The emergence of oral history was connected with a technical development—namely the possibility of recording human voices. The recording techniques developed rapidly. This article discusses the challenges faced while recording audiovisual history. In the 1980s expensive filmmaking began to be replaced by more affordable video formats, which took the technical development of oral history to a new audiovisual level. The paradigm shift generated by oral history in which historians began to generate their own primary sources announced another transformation of the way historians worked: taking leave of the written form and communicating scholarly results in audiovisual form. This article seeks to describe what the integration of the visual aspect means for oral historians in generating documents of remembrance. It elaborates on a few concrete examples of how integrating the camera's eye has shaped audiovisual history. A discussion on negotiation of remembrance followed by new methods and issues of videohistory concludes this article.
This article focuses on case studies in oral history with the backdrop of democracy and lessons learnt form illiterates. The “discovery” of illiteracy and its defining characteristics should be a main focus of oral history. The difficulties in reaching illiterates, the communication problems, and their frequent silences, especially in societies that have suffered civil wars and harsh political repression, challenge historians. The experience of interviewing them allows us to measure the degree to which the historian is anchored in the literate culture and complicit in the power of writing. This case study presents some results, a comparison between the samples, and the theoretical challenges about the role of democracy and illiteracy in situations of social and political upheaval. The research centers on proving that illiterates are not disruptive and that they show a moderate response. As a conclusion, future research is presented in the form of four conjectures which winds up this article.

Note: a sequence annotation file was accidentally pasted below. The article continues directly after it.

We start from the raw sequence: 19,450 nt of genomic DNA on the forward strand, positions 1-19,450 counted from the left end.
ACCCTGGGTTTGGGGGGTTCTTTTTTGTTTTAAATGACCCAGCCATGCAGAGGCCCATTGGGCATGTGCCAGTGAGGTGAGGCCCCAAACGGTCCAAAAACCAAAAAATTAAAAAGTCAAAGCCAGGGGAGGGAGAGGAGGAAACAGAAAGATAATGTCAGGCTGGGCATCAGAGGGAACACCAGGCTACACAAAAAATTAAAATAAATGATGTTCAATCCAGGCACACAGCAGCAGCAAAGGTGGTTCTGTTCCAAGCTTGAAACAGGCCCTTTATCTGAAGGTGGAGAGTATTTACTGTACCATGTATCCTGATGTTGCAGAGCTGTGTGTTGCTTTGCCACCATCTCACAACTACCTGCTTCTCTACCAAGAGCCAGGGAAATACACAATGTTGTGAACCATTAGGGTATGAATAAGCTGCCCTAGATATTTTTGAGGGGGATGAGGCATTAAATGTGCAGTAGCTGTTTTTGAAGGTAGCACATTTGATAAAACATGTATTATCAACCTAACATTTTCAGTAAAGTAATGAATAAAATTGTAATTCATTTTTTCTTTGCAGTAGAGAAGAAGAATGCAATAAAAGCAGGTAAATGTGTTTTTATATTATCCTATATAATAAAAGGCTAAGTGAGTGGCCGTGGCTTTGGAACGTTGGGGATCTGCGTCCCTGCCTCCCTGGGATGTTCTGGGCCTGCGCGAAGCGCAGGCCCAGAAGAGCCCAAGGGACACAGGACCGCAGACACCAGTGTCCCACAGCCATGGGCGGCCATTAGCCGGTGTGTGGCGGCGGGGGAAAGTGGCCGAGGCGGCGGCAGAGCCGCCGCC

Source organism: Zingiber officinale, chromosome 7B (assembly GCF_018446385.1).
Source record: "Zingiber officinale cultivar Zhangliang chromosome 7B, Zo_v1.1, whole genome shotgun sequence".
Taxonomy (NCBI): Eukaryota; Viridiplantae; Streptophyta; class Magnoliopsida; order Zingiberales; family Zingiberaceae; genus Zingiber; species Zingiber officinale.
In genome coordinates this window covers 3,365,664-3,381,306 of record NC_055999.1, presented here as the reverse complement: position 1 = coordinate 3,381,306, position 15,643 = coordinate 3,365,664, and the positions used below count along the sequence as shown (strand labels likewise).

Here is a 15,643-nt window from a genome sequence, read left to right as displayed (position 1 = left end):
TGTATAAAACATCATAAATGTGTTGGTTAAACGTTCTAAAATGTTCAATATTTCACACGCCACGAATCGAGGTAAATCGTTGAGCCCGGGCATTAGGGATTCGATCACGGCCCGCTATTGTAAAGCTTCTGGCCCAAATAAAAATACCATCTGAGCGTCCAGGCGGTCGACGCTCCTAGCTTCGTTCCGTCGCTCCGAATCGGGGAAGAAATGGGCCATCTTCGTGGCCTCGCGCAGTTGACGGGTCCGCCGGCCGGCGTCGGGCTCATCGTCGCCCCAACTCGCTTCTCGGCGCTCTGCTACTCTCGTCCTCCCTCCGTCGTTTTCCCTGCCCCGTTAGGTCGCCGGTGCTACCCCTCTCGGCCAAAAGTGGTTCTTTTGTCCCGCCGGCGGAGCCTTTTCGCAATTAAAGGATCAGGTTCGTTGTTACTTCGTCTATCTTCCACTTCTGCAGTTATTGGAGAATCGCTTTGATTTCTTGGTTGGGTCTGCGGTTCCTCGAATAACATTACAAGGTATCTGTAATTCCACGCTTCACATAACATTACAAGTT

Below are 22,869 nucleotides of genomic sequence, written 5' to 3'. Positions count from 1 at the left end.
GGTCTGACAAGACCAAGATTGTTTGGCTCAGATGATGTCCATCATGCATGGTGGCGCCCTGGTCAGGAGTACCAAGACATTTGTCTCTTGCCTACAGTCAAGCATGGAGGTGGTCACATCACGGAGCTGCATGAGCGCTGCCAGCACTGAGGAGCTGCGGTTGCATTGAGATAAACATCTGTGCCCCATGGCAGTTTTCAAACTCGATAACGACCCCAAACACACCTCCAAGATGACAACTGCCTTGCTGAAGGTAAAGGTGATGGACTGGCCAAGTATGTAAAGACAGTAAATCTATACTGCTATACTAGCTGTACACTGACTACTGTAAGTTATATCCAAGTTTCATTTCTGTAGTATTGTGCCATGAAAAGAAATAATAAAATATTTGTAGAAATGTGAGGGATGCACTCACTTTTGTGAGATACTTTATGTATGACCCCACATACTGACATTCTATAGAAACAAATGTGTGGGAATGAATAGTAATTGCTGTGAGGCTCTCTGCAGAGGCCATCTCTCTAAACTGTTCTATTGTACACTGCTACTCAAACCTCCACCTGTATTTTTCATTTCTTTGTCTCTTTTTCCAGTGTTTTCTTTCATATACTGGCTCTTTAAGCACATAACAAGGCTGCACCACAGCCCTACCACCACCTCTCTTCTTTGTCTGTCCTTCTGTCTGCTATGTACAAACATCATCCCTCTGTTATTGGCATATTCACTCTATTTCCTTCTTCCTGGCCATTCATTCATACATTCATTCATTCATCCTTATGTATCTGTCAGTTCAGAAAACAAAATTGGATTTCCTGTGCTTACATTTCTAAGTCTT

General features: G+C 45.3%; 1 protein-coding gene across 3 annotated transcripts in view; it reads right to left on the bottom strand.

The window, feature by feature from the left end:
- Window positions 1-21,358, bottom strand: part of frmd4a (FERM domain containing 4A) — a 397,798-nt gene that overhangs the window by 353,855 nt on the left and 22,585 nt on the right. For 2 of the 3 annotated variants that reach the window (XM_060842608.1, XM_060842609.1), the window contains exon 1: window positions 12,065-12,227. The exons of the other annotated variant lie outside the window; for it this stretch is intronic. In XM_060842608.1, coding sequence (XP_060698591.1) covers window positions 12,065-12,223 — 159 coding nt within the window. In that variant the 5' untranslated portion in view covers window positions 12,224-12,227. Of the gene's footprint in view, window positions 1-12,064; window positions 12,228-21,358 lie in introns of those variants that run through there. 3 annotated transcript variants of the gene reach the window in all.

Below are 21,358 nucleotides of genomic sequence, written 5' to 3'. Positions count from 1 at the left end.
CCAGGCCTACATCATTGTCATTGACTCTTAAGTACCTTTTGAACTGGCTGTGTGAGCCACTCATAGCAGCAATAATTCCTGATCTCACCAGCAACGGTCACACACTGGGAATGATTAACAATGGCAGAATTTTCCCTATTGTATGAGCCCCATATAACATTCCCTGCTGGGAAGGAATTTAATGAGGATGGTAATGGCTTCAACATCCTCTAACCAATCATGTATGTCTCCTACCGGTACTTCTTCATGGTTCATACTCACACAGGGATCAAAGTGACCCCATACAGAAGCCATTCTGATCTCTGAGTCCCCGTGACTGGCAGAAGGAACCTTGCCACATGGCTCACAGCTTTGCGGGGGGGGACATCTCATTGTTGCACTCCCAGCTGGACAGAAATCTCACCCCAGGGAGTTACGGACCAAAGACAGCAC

Richard Cándida Smith
University-based oral history needs to undergo a transformation. The process of going out and interviewing people for first-hand knowledge of historical events is as old as the historical discipline itself. This article focuses on a case study on what university-based oral history can do when it comes to the study of oral history. Interviews continued to be one of the most important tools for historians studying recent topics, but oral history as practiced today had its beginnings in the early nineteenth century when researchers began compiling and preserving stenographic records of the interviews they carried out. Modern oral history has centered on making the words of the historical informants accessible, so that narrators can continue to speak of their experiences to subsequent generations. Oral sources have been an important part of scholarly life for the past two centuries because they have made visible forms of collective life that are difficult to document in other ways.
Brien R. Williams